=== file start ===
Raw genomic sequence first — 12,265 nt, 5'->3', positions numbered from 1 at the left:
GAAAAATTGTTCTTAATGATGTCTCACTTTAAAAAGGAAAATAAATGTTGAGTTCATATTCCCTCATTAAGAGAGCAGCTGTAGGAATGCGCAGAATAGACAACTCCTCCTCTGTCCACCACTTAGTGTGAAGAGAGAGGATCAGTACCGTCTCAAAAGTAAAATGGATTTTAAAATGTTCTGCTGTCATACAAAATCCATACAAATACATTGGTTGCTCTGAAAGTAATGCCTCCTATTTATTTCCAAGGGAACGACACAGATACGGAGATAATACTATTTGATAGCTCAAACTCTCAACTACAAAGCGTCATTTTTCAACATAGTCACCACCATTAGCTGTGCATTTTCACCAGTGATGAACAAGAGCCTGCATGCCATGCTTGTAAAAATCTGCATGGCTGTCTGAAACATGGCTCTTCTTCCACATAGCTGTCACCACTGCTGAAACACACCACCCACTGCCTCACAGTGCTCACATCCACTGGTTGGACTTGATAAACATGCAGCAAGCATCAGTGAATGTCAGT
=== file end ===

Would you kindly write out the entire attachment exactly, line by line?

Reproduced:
Raw genomic sequence first — 12,265 nt, 5'->3', positions numbered from 1 at the left:
GAAAAATTGTTCTTAATGATGTCTCACTTTAAAAAGGAAAATAAATGTTGAGTTCATATTCCCTCATTAAGAGAGCAGCTGTAGGAATGCGCAGAATAGACAACTCCTCCTCTGTCCACCACTTAGTGTGAAGAGAGAGGATCAGTACCGTCTCAAAAGTAAAATGGATTTTAAAATGTTCTGCTGTCATACAAAATCCATACAAATACATTGGTTGCTCTGAAAGTAATGCCTCCTATTTATTTCCAAGGGAACGACACAGATACGGAGATAATACTATTTGATAGCTCAAACTCTCAACTACAAAGCGTCATTTTTCAACATAGTCACCACCATTAGCTGTGCATTTTCACCAGTGATGAACAAGAGCCTGCATGCCATGCTTGTAAAAATCTGCATGGCTGTCTGAAACATGGCTCTTCTTCCACATAGCTGTCACCACTGCTGAAACACACCACCCACTGCCTCACAGTGCTCACATCCACTGGTTGGACTTGATAAACATGCAGCAAGCATCAGTGAATGTCAGT